When it comes to 4K transcoding in Plex, you’ll need a lot of CPU power. While many budget and mid-range NAS devices can handle multiple concurrent 1080p transcodes and even a single or simultaneous 4K transcode, 4K transcodes are better on more powerful hardware. The QNAP TVS-872XT is the best NAS for Plex 4K transcoding. At its heart, you’ll find an Intel Core i5-8400T 1.7GHz hexa-core CPU and 16GB of RAM, expandable to 32GB. It’s got four LAN ports with a 10GbE port. Connectivity is incredible with dual Thunderbolt 3 ports and two USB 3.1 Type-A hosts. You’ll find a whopping eight hard drive bays, as well as HDMI 2.0 that can handle 4K 60Hz video output.

PCIe expansion slots can accommodate M.2 SATA SSDs for efficient storage with solid-state drive caching. Deviating from the average dual-core, low-power CPU-powered NAS boxes on the market, the QNAP TVS-872XT is an outstanding Plex NAS that can handle multiple 4K transcodes with ease. Unfortunately, it’s not cheap. But you get a small-business caliber home server, and if you need a lot of storage space as well as top-tier transcoding performance, the QNAP TVS-872XT is a beefy home lab. You may also consider the cheaper Intel Core i3-powered QNAP TVS-672X which still delivers fantastic transcoding performance. If you want an excellent 4K streaming experience, the TVS-872XT is the best QNAP NAS for Plex.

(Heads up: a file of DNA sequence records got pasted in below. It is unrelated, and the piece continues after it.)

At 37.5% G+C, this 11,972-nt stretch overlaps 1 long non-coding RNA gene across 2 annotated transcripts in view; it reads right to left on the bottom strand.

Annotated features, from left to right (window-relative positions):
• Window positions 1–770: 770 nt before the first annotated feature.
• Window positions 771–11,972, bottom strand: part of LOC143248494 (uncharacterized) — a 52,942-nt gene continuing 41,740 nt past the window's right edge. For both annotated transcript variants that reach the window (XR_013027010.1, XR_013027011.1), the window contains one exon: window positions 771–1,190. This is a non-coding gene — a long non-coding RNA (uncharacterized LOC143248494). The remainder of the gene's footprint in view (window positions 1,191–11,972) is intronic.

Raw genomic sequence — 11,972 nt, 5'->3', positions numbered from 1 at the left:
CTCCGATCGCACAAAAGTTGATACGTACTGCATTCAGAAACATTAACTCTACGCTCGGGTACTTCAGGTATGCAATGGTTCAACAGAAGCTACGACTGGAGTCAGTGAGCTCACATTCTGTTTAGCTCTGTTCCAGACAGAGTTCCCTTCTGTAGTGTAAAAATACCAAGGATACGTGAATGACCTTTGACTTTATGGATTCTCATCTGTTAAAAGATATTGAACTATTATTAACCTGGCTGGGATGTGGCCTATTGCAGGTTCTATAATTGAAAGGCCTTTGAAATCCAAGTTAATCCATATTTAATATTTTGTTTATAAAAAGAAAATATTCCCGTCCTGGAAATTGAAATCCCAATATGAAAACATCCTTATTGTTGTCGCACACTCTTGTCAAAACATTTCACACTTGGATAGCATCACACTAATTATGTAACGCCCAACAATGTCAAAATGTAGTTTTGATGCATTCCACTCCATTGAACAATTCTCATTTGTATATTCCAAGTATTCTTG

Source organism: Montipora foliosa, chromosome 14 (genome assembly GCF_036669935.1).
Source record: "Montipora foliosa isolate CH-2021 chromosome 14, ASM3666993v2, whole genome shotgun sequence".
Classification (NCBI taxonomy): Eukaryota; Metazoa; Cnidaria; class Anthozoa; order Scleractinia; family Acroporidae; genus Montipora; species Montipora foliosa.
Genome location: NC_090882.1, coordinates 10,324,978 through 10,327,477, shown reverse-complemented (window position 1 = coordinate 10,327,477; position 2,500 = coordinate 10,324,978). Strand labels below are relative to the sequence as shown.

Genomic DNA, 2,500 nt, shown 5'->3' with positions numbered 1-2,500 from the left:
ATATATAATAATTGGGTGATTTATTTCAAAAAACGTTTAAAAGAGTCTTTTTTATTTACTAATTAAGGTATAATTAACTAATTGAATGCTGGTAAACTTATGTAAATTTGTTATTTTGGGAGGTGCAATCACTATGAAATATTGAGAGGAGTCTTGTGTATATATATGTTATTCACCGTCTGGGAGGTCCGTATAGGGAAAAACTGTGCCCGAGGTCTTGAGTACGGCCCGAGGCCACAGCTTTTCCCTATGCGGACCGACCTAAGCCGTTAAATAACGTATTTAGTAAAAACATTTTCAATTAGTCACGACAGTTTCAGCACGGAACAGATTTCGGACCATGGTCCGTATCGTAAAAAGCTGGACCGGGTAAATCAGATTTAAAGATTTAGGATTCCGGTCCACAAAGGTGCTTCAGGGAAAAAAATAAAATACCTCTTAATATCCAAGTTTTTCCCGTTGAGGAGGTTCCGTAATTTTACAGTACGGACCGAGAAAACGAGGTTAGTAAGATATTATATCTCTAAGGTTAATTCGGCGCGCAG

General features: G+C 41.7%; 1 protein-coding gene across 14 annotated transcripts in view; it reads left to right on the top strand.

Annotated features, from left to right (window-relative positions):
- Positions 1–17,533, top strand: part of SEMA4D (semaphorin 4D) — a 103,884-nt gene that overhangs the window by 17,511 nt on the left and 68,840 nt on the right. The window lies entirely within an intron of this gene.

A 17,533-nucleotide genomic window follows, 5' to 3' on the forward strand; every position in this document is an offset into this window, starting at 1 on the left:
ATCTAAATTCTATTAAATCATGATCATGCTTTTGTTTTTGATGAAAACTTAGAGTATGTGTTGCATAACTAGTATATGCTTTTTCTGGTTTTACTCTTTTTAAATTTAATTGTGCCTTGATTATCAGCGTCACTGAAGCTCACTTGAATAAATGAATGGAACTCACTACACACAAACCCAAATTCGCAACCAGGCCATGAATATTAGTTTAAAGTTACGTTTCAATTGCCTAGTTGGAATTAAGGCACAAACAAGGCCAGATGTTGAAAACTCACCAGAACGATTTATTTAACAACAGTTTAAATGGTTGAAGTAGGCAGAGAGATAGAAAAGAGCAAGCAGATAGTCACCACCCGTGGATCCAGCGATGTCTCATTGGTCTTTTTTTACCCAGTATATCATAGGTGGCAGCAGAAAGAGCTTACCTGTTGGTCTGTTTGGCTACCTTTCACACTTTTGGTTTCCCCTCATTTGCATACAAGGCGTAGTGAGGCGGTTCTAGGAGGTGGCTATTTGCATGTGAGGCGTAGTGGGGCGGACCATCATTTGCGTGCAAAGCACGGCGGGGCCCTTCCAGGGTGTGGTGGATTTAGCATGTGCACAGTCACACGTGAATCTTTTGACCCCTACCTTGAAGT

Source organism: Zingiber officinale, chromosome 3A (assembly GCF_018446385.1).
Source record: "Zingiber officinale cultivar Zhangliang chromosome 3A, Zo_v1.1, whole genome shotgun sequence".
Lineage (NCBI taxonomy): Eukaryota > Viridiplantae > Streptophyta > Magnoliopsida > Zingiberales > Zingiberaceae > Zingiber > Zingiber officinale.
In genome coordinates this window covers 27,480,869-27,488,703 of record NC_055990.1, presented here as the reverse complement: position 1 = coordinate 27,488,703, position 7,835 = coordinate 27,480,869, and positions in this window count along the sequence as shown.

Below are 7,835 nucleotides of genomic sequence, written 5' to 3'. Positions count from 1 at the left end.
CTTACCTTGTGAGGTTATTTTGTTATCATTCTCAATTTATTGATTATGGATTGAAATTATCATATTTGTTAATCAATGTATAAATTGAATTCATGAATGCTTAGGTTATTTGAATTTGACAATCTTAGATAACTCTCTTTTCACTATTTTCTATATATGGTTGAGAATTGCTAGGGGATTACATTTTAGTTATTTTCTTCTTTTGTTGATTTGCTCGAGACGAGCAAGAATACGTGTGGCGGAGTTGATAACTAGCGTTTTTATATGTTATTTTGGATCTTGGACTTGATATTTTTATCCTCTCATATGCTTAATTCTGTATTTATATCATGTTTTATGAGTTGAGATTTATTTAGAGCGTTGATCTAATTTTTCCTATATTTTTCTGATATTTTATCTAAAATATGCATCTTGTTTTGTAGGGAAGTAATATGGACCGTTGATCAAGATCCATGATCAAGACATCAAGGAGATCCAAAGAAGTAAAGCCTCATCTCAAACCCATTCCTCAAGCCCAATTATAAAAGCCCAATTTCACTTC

Pros:

  • Intel Core i5-8400T 6-core 1.7GHz CPU
  • Up to 32GB RAM (16GB included)
  • 2 x PCIe expansion slots, M.2 SATA for SSD caching
  • 2 x Thunderbolt 3 ports
  • 1x 10GbE
  • 8-bay NAS
  • Excellent 4K transcoding performance in Plex
  • HDMI 2.0 output

Cons:

  • Extremely expensive

5.     TerraMaster F5-422

TerraMaster is a premium brand of NAS and associated accessories that provide a large selection of high-end solutions that provide exceptional performance, such as its NAS for Plex.

The TerraMaster F5422 NAS for Plex is the finest solution in this listicle for heavy-duty use. Starting with storage, it has a total of 5 drive bays and support for a solitary caching SSD drive. The nicest thing about this Plex NAS is that, depending on your RAID setup, you may achieve transfer rates of up to 670 MB/s. Regarding RAID setup, this Plex NAS supports most of the usual ones, including RAID 0, RAID 1, RAID 5, etc.